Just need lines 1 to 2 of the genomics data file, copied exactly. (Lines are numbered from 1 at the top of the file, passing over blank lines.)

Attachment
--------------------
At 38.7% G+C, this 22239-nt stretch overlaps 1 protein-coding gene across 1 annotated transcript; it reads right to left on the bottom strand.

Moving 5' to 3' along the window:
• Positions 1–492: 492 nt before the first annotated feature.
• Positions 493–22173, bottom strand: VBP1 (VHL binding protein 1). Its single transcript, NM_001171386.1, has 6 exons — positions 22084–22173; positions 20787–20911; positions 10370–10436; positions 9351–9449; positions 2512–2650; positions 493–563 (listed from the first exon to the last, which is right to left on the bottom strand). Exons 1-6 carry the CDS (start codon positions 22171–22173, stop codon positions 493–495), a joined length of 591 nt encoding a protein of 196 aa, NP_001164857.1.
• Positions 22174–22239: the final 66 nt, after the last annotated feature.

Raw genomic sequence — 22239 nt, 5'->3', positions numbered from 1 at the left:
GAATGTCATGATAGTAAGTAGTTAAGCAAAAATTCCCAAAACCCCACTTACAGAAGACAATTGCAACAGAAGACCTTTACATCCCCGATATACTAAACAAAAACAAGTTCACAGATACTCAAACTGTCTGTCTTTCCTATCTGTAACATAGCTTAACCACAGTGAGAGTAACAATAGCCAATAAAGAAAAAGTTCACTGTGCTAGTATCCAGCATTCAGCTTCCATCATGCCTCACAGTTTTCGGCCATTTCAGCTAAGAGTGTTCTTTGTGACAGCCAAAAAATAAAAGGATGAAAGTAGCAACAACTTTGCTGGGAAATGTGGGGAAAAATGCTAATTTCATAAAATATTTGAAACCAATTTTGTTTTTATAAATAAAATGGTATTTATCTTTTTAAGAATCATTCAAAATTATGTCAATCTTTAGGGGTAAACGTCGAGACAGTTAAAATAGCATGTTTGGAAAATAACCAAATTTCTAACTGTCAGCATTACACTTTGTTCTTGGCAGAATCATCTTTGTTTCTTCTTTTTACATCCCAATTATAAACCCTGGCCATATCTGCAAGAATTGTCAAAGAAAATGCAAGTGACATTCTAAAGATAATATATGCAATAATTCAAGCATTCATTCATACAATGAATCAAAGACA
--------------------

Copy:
At 38.7% G+C, this 22239-nt stretch overlaps 1 protein-coding gene across 1 annotated transcript; it reads right to left on the bottom strand.

Moving 5' to 3' along the window: